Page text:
Filmmaker Minda Martin explores her family's painful and poverty-stricken past in powerfully realized memoir film, "Free Land."
Filmmaker Minda Martin explores her family’s painful and poverty-stricken past in her powerfully realized memoir film, “Free Land.” Martin’s adventurous manipulation of complex sound work, solarized images, superimpositions and archival selections sets her work apart from other docs on the Native American experience; as terrible as her family history becomes, affected by a legacy of American subjugation of indigenous people, her telling of it is shot through with vital artistry. Pic should continue its excellent fest run, leading to niche vid life.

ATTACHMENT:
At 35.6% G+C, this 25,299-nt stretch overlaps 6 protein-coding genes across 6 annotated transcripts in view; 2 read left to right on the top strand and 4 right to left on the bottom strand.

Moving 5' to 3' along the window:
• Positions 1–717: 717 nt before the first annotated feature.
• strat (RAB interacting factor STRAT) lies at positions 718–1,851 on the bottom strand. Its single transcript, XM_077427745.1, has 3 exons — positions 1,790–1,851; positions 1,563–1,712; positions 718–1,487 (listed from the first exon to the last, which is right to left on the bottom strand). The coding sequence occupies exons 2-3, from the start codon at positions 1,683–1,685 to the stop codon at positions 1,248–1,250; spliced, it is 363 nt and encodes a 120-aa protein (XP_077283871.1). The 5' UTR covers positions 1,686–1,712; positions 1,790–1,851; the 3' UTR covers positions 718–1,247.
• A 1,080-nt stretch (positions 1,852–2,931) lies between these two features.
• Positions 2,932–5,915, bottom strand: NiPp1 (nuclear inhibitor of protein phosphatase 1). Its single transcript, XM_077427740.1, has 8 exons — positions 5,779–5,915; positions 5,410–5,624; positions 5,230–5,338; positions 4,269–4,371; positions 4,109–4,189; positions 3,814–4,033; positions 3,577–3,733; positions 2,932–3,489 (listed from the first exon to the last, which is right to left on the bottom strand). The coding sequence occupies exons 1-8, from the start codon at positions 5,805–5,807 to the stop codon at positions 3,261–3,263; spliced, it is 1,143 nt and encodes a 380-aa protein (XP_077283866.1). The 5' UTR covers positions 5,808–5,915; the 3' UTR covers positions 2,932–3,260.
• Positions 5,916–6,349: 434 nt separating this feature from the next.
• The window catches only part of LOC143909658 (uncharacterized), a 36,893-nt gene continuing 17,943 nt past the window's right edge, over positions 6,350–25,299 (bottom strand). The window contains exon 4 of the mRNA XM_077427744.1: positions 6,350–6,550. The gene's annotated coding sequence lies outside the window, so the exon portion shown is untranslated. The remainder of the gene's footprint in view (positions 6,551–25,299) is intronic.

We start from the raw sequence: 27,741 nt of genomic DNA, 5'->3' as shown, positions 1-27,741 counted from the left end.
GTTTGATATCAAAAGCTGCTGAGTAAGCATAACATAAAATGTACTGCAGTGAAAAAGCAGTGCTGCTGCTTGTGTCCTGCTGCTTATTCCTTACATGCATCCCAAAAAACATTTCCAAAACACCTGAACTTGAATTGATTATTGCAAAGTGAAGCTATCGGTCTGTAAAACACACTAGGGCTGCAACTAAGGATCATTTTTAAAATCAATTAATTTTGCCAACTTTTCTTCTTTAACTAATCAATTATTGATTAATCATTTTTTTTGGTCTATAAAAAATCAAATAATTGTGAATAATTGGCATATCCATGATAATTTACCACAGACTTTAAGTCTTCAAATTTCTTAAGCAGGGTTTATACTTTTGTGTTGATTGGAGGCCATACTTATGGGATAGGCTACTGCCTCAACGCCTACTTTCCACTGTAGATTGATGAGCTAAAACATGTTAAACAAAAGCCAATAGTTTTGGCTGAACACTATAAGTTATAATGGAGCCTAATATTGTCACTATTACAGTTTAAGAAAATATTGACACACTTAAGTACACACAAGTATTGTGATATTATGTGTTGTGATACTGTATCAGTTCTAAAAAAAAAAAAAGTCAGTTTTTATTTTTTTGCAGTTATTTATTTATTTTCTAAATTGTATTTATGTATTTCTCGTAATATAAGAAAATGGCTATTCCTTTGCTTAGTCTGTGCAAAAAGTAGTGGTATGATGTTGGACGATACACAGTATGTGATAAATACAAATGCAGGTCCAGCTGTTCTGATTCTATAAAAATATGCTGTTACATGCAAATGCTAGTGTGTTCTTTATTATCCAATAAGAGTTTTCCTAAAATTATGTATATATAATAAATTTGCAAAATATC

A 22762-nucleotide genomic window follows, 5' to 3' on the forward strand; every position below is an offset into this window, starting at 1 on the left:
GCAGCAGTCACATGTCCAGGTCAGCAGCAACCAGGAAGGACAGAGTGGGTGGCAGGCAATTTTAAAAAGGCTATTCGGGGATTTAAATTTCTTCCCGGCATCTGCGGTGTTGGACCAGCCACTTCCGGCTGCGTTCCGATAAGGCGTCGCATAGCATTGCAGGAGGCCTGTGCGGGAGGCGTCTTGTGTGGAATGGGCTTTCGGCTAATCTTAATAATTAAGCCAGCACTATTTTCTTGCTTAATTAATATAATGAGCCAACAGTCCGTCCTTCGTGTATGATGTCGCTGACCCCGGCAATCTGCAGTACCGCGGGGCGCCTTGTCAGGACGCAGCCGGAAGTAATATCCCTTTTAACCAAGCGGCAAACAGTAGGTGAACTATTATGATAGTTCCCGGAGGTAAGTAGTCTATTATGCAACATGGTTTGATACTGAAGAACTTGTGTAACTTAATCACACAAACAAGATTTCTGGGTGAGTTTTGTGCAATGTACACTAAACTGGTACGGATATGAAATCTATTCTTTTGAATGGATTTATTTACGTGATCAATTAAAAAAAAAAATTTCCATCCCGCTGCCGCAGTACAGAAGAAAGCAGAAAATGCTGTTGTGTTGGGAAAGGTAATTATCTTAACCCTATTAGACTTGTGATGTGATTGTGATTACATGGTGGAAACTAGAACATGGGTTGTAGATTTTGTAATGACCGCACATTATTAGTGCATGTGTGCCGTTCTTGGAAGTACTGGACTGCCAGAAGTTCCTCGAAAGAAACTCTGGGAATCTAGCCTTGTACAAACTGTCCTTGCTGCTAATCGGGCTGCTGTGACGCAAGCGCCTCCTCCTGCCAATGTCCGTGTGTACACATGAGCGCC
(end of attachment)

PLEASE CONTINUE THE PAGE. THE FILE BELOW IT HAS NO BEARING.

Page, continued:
Martin’s story is framed by father Robert and late, alcoholic mother Shirley, whose failures in business forced them to move constantly around the Southwest. Researching Shirley’s Cherokee family tree, Martin finds this rootless pattern isn’t new: Transcript testimonies from 1851 and 1905 by relatives to government officials (well delivered by voice actors) recount a personal trail of tears, where families are pushed off ancestral land by whites, and compelled to move from place to place to find work. The voiceovers are illustrated by a rich tapestry of mostly silent-film footage and sound-design work that turns history into a kind of dreamscape.